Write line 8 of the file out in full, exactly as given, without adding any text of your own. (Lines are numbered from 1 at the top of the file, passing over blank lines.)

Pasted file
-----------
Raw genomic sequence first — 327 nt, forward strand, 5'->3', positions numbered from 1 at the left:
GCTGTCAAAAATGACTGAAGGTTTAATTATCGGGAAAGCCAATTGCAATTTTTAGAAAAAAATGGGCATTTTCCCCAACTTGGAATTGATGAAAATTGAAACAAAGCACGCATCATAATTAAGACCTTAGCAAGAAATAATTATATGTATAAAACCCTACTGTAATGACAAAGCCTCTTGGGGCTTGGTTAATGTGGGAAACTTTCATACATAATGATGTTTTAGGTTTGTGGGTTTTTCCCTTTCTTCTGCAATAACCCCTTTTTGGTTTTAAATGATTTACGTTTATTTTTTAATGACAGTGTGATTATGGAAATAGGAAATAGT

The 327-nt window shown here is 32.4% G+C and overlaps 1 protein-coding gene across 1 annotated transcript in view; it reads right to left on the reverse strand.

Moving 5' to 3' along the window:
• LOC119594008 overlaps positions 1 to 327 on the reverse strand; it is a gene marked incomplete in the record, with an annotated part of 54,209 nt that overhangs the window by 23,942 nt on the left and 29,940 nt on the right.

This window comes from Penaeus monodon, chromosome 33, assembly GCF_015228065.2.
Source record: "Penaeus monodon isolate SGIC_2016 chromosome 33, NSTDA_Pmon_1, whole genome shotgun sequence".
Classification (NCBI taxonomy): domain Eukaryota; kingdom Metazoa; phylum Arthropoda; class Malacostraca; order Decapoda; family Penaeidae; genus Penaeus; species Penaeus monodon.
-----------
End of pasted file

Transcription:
Classification (NCBI taxonomy): domain Eukaryota; kingdom Metazoa; phylum Arthropoda; class Malacostraca; order Decapoda; family Penaeidae; genus Penaeus; species Penaeus monodon.